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Khalwat al-Bayada

Khalwat al-Bayada, in the early 1850s, by van de Velde

Khalwat al-Bayada (Arabic: خلوات البيضاء, romanizedKhalwat al-Bayaḍāʾ) is the central sanctuary and theological school of the Druze, located in Lebanon and founded in the 19th century by Shaykh Hamad Kais.[1][2][3] Located near Hasbaya, the khalwat is the location where al-Darazi is supposed to have settled and taught from during the first Druze call.[4][5]

It features a large, circular, stone bench next to an ancient oak tree known as Areopagus of the Elders that is secluded amongst nature and trees. The Kalwaat provides around forty hermitages for Al-ʻuqqāl (the initiated) at various times of the year.[6] In 1838, copies of the Epistles of Wisdom were taken from the site by invading Egyptians.[3] Visitors are politely requested to seek permission from the resident sheikh before entering the site and female visitors are requested to cover their heads as a courtesy.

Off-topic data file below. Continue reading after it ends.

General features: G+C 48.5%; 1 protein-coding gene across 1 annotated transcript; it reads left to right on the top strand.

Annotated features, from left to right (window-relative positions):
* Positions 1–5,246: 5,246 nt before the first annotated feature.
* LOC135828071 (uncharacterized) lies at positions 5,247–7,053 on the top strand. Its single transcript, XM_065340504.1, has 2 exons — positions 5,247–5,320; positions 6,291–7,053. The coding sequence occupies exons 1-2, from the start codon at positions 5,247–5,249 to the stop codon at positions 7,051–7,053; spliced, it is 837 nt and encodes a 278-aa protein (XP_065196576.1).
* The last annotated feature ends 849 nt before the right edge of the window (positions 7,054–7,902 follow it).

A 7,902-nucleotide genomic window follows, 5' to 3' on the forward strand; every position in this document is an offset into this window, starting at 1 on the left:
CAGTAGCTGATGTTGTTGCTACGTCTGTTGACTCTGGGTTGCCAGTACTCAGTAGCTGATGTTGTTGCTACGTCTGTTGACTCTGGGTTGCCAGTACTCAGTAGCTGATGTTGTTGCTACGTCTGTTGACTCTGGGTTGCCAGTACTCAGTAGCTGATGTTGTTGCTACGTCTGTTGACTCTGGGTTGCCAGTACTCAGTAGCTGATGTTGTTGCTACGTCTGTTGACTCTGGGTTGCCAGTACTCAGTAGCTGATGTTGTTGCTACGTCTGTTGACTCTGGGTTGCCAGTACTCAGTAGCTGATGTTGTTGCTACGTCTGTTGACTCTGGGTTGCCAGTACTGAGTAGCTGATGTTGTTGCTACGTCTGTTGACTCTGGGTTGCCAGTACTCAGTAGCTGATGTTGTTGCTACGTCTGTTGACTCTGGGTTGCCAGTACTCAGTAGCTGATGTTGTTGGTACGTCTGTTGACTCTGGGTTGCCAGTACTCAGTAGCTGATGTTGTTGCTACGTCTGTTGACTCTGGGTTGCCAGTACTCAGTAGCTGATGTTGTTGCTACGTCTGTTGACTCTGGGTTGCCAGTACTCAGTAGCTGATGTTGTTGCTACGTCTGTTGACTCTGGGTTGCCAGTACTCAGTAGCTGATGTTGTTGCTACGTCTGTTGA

References

  1. ^ Mordechai Nisan (2002). Minorities in the Middle East: A History of Struggle and Self-Expression. McFarland. pp. 98–. ISBN 978-0-7864-1375-1. Retrieved 11 September 2012.
  2. ^ Nissîm Dānā (2003). The Druze in the Middle East: Their Faith, Leadership, Identity and Status. Sussex Academic Press. pp. 38–. ISBN 978-1-903900-36-9. Retrieved 11 September 2012.
  3. ^ a b Laurence Oliphant (28 May 2010). The Land of Gilead - With Excursions in the Lebanon. Read Books Design. ISBN 978-1-4460-0407-4. Retrieved 11 September 2012.
  4. ^ Karl Baedeker (Firm); Albert Socin; Immanuel Benzinger; John Punnett Peters (1912). Palestine and Syria, with routes through Mesopotamia and Babylonia and the island of Cyprus: handbook for travellers. K. Baedeker. Retrieved 11 September 2012.
  5. ^ Khalwat is the name of the prayer-houses of the Druze.
  6. ^ Robert Boulanger (1966). The Middle East, Lebanon, Syria, Jordan, Iraq, Iran. Hachette. Retrieved 11 September 2012.

33°23′11.33″N 35°40′45.47″E / 33.3864806°N 35.6792972°E / 33.3864806; 35.6792972

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Khalwat al-Bayada
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